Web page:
The commission voted unanimously to approve the $110 million project, which has been gestating for 14 years and has been the subject of a fair amount of controversy, including vocal objections by some members of the Eisenhower family. The memorial will be built across the street from the National Air and Space Museum, a few blocks from the U.S. Capitol.
To win the commission's approval, Gehry tweaked the design of statues depicting Eisenhower as a young man, a World War II general, and president. A bas relief that had been removed from the design was restored, and excerpts from Eisenhower's celebrated Guildhall Address—delivered in the wake of the allied victory in Europe—will also be included.General P.X. Kelley, who chairs the commission's advisory board and who helped oversee development of the Korean and WWII memorials, called the updated design "spectacular."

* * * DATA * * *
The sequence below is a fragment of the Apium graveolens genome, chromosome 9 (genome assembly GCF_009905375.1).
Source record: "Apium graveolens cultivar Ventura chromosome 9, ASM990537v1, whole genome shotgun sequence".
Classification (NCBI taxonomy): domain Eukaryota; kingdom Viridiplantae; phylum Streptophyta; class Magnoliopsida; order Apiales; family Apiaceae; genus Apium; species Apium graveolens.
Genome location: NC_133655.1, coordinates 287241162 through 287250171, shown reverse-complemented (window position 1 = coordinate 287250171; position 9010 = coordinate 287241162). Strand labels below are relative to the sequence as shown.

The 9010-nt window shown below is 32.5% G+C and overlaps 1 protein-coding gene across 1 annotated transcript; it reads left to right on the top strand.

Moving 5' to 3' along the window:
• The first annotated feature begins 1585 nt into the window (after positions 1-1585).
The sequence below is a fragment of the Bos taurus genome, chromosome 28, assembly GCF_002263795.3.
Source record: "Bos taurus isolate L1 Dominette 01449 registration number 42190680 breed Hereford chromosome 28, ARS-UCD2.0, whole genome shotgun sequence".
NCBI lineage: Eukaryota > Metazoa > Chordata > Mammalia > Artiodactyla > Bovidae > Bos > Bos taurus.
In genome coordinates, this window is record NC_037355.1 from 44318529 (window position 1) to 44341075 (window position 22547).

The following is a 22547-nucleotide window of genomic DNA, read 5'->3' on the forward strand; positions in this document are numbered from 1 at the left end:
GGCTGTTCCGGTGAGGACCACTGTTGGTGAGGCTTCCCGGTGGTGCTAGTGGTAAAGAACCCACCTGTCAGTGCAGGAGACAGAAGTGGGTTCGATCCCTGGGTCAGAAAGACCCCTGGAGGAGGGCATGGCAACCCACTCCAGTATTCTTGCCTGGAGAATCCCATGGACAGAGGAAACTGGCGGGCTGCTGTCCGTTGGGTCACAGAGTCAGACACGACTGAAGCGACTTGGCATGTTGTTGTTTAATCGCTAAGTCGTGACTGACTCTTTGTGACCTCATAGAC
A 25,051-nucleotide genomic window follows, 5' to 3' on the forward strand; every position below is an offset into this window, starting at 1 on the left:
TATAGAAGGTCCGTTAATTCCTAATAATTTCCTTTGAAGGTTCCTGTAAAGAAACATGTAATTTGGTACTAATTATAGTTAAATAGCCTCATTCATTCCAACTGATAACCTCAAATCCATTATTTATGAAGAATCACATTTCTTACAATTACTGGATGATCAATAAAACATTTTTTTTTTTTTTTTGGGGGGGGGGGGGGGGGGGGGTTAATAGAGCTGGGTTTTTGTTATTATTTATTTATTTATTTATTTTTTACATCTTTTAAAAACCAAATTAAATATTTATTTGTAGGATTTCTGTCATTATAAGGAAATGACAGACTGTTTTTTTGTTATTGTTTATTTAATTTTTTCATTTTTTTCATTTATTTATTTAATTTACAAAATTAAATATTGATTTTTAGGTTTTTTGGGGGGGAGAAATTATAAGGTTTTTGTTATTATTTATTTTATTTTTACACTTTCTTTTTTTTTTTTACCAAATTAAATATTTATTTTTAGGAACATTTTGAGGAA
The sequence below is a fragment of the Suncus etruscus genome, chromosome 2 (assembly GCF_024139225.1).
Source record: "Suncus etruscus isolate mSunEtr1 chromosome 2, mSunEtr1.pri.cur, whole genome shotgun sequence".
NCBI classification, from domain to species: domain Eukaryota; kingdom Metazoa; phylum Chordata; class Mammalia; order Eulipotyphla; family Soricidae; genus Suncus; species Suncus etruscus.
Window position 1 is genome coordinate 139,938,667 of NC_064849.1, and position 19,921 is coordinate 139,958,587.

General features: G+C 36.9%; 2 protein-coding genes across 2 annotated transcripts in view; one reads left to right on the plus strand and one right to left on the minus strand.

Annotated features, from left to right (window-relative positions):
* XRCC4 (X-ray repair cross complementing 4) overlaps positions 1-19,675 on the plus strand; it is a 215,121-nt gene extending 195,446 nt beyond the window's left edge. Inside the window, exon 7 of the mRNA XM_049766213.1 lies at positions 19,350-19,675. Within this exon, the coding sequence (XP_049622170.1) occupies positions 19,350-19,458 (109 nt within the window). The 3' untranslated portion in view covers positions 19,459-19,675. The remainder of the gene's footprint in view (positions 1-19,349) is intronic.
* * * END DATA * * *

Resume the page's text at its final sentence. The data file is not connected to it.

Gehry offered prepared remarks before the commission, saying he has "spent the last four years immersed in Eisenhower's words, and the words of those who have shaped how history will define him." The architect said that new imagery, including the D-Day landing at Normandy and Eisenhower signing the Civil Rights Act of 1957, was added in part to respond to concerns by family members and other critics.